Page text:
Welcome! I'm Irene.
Compulsively Quirky is a space for sharing my passion for reading and all bookish things along with some OCD tips for leading a simpler and more organized life.
I hope you enjoy your visit!
All tagged four stars
I've been wanting to read one of Seth Godin's books for a while now. Since I didn't quite know where to start, I just checked Overdrive from my library. Linchpin was available, so I snagged it.
Let me start with two criticisms.
Consistently, I've read reviews that knock Godin's book for being repetitive. I would have to agree here. He browbeats every one of his main points.
That being said, I'm not certain if criticizing Godin exclusively for this repetition is entirely fair. The more non-fiction "self-help entrepreneurial productivity" books I read, the more I wonder if repetition is a curse of the genre rather than individual authors. As a teacher, I understand that restating the information in multiple ways helps students grasp concepts and internalize them. I'm going to err on Godin's side and make the assumption that his echoey writing style is merely meant to help a larger audience latch on to his ideas and make sense of them.
While this book is a quick and fun read, my review will be spotty to remain spoiler-free.
The Plumb siblings have spent years watching their trust-fund grow into a small fortune available to each of them when they turn 40. Two brothers and two sisters have all spent beyond their means assuming that "The Nest" will solve their financial difficulties.
And then a drunken and high Leo, the oldest brother, gets into a car accident that changes the life of his passenger forever. Mother Plumb decides to rescue her boy and "The Nest" is almost completely obliterated.
A book with a love triangle? Grrr…Stupid Reading Challenge! I loathe love triangles.
Figuring out a book to read in this category…
A book that wouldn’t overly irritate me…
A book I haven’t already read…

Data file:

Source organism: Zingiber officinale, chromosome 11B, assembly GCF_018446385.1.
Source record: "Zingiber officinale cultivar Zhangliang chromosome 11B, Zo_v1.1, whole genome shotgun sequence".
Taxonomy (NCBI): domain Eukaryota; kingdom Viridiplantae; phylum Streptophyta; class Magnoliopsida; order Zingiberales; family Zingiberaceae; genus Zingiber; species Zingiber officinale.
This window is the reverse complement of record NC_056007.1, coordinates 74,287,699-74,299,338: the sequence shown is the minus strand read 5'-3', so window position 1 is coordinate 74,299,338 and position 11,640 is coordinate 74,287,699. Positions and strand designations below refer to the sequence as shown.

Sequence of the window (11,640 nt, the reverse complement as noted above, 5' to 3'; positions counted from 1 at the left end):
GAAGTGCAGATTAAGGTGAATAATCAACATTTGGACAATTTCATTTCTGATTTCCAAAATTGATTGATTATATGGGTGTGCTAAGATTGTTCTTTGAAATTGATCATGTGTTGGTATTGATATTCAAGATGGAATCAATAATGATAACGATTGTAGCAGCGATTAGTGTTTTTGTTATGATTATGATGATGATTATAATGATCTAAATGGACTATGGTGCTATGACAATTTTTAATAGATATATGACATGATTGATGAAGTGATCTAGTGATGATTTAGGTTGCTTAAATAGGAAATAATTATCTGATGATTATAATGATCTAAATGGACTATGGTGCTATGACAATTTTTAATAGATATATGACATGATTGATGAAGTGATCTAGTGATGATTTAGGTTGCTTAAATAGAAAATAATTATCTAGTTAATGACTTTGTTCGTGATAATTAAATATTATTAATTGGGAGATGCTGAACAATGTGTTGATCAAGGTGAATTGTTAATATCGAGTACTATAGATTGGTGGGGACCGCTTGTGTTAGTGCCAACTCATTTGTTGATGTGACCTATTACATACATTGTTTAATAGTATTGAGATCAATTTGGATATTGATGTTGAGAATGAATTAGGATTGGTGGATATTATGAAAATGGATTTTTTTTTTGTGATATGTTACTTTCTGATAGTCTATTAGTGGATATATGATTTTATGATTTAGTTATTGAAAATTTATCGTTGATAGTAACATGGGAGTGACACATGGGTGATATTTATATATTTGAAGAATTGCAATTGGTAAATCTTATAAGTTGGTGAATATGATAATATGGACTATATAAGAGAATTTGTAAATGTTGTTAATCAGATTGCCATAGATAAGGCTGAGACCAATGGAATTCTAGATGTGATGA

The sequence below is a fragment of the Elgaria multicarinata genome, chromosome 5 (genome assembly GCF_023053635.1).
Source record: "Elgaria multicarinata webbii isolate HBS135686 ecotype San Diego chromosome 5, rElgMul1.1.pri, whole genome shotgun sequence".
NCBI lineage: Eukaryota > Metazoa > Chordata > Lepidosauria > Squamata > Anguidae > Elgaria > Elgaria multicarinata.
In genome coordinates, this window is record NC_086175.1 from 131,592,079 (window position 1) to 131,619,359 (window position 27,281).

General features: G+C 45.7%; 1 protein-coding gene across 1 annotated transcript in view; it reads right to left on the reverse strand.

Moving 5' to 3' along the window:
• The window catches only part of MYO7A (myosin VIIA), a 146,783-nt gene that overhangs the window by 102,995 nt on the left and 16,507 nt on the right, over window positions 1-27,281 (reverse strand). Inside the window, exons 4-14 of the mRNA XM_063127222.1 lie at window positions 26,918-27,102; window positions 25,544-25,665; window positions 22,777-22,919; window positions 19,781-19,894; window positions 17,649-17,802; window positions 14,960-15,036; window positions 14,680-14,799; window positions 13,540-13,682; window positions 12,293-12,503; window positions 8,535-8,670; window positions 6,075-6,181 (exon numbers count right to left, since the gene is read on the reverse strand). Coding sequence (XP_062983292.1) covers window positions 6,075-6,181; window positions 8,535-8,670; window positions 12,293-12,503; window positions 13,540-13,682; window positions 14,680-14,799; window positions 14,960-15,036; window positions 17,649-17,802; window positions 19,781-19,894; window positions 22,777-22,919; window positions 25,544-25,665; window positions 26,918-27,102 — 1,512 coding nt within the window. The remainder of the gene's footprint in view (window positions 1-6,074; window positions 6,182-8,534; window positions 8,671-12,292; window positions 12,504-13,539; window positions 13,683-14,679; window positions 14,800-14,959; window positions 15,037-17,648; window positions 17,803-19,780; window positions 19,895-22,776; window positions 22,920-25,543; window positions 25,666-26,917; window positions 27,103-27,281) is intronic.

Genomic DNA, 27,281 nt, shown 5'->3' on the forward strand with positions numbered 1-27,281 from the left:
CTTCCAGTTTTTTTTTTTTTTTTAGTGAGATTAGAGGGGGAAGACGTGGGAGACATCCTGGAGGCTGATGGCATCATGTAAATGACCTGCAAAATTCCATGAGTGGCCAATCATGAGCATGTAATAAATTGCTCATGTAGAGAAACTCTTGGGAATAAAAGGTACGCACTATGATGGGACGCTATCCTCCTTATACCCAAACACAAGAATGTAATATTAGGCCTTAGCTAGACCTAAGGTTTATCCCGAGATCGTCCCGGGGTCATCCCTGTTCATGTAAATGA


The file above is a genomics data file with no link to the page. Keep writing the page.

Quite the challenge.
Until I was glancing over some book lists of shorter novellas, perfect material for my end-of-the-year push to meet my goal. I saw Truman Capote’s Breakfast at Tiffany’s. Fred. That Brazilian guy. The hubby from Texas. The Cat? Surely, these characters appear in the novella thus making this book counts as a love triangle. And I’d finally read something by Capote!
I saw author Parmy Olson on The Daily Show back in 2012. Her overview of her research into the hacker world of Anonymous and her discovery that most of these hackers were not technically accomplished got my attention.
This subculture fascinates me. How does the underbelly of the Internet work? How dark is the dark net? Who pulls all of these various strings? And ultimately, how secure is our data? How secure are we as individuals and as a nation?
Jim Butcher has been on my “to read” radar for quite some time. Fellow science-fiction and fantasy friends in Denver raved about his urban fantasy series, mainly because of all the terrible things Butcher does to his protagonist.
And when I heard Butcher on a panel at the Phoenix Comic Con, many audience questions centered around the fate of poor Harry Dresden. Fans love this character and root for him. I got the impression that they loved reading about every predicament Butcher put this wizard in, but the fans never stopped hoping Dresden would outwit Butcher. I had to work this book into my Reading Challenge. And then I remembered that The Dresden Files was a short-lived television series, which I have never seen, but plan to remedy that situation soon. Excellent. My reading plan was coming together!
My one word summary for this first book in the Nancy Drew series?
Nancy is a swell amateur sleuth. Carson Drew, Nancy’s practically perfect lawyer father is swell. Her live-in housekeeper who she almost always refers to with both her first and last name, Hannah Gruen, is especially swell at producing carb-loaded breakfast comfort foods. River Heights is a swell town. Even the plot to uncover Josiah Crowley’s most recent will is swell.
I heard about The Water Knife on Books on the Nightstand, where they were discussing cli-fi or climate-fiction. Their summary of a dystopia plagued by climate change where water shortages leave everyone in the American Southwest vying for control of various water rights hooked me immediately. Since I live in Arizona, water scarcity is a topic that truly frightens me. And this book flew by for me.
The first 100 pages I read in a couple of sittings. Once the plot took off, though, I had one of those nights where I was up well past my bed-time turning page after page dying to know what would happen next. I finally had to force myself to sleep and I picked up the book two mornings later and finished it.